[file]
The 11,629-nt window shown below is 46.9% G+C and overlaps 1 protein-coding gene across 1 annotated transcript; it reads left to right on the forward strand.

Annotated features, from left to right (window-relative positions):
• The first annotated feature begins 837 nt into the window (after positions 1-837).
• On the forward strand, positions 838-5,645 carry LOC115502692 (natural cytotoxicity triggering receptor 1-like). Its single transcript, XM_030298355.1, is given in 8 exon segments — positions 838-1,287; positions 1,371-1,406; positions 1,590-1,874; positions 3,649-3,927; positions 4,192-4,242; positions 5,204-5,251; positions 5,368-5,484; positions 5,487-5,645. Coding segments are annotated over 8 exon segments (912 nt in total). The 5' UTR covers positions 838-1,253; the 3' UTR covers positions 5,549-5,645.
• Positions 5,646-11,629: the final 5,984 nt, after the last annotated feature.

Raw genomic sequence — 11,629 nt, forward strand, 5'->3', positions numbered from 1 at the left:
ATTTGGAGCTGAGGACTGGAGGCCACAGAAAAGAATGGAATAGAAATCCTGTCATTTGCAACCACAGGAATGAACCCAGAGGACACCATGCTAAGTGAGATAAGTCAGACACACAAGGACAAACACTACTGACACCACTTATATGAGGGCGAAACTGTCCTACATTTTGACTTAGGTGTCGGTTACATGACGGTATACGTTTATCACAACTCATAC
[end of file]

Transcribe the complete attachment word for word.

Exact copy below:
The 11,629-nt window shown below is 46.9% G+C and overlaps 1 protein-coding gene across 1 annotated transcript; it reads left to right on the forward strand.

Annotated features, from left to right (window-relative positions):
• The first annotated feature begins 837 nt into the window (after positions 1-837).
• On the forward strand, positions 838-5,645 carry LOC115502692 (natural cytotoxicity triggering receptor 1-like). Its single transcript, XM_030298355.1, is given in 8 exon segments — positions 838-1,287; positions 1,371-1,406; positions 1,590-1,874; positions 3,649-3,927; positions 4,192-4,242; positions 5,204-5,251; positions 5,368-5,484; positions 5,487-5,645. Coding segments are annotated over 8 exon segments (912 nt in total). The 5' UTR covers positions 838-1,253; the 3' UTR covers positions 5,549-5,645.
• Positions 5,646-11,629: the final 5,984 nt, after the last annotated feature.

Raw genomic sequence — 11,629 nt, forward strand, 5'->3', positions numbered from 1 at the left:
ATTTGGAGCTGAGGACTGGAGGCCACAGAAAAGAATGGAATAGAAATCCTGTCATTTGCAACCACAGGAATGAACCCAGAGGACACCATGCTAAGTGAGATAAGTCAGACACACAAGGACAAACACTACTGACACCACTTATATGAGGGCGAAACTGTCCTACATTTTGACTTAGGTGTCGGTTACATGACGGTATACGTTTATCACAACTCATAC